This is a great recipe! Wonderful for company because it can be prepared in advance. Perhaps the method I used for browning the chicken and vegetables was more effective. I had no problems with the process. I did not alter the ingredients and followed the instructions as written except I opted to use a large non-stick electric skillet rather than a Dutch oven for prepping the chicken and vegetables. I used boneless chicken breasts which I set aside to cool after browning while I cooked the vegetables - again no problems or excessive time spent, - the mushroom, onions and carrots browned beautifullly in the time specified. Perhaps those who had problems used a Dutch oven with a small surface area that inhibited the process. I do agree with others that the volume of the resulting filling was greater than the recipe indicates. I used 16-oz ceramic crocks (the type used for French onion soup) and I had exactly enough for 8 servings. I made the filling and the crust the day before, filled the crocks, and cut and wrapped the pastry. The next day I assembled the pot pies a few hours in advance so that I could pop them in the oven while we had drinks. I only needed 6 servings, so I put the 2 extras in the freezer and baked them a week later (still delicious!). This is an homey, old-fashioned recipe... great for Fall and Winter entertaining with a nice salad. My guests asked for the recipe!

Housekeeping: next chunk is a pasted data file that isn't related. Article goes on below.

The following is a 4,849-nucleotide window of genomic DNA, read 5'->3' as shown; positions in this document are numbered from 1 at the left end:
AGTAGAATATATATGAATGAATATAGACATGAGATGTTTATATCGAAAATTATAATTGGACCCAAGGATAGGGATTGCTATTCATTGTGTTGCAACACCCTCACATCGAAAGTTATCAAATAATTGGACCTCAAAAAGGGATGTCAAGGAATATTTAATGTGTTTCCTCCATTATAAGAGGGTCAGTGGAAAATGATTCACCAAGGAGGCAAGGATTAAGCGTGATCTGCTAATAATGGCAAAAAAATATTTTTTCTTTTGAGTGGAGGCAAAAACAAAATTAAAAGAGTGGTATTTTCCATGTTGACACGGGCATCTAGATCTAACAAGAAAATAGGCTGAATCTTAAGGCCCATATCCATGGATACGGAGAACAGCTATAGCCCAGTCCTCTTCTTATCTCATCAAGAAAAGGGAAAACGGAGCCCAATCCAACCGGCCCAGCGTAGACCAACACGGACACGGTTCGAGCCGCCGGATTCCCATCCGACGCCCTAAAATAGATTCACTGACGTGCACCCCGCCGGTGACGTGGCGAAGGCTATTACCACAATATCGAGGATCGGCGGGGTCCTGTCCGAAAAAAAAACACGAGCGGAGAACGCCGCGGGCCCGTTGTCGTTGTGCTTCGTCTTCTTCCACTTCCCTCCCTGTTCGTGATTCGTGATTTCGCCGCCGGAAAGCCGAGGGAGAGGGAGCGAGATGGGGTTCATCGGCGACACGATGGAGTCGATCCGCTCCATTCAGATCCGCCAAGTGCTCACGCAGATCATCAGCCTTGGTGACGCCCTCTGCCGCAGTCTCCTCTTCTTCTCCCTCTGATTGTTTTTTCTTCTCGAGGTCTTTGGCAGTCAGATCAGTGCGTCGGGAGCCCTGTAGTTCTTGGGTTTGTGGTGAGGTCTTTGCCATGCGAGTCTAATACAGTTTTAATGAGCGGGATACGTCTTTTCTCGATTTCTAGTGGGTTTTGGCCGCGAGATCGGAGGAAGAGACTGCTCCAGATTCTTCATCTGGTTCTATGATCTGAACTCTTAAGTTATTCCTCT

Yes, it takes a long time to cook the carrots and potatoes using this method. Longer than they said. One solution is to saute carrots longer and to dice and zap potatoes in the microwave for a bit before using. The dijon mustard did add a nice flavor. I noticed that dry sherry is important since anything sweeter makes it too sweet. Our main complaint was that the amount created was really large. For a large family this is fine, but it made too much even to fit correctly in the containers, and was almost overflowing in a 9x13 pan. Also, the amount of flour in the sauce seemed too much. The 1/2c ends up making a lot of very thick sauce. Too much sauce, in fact. I would use less flour if making this recipe again.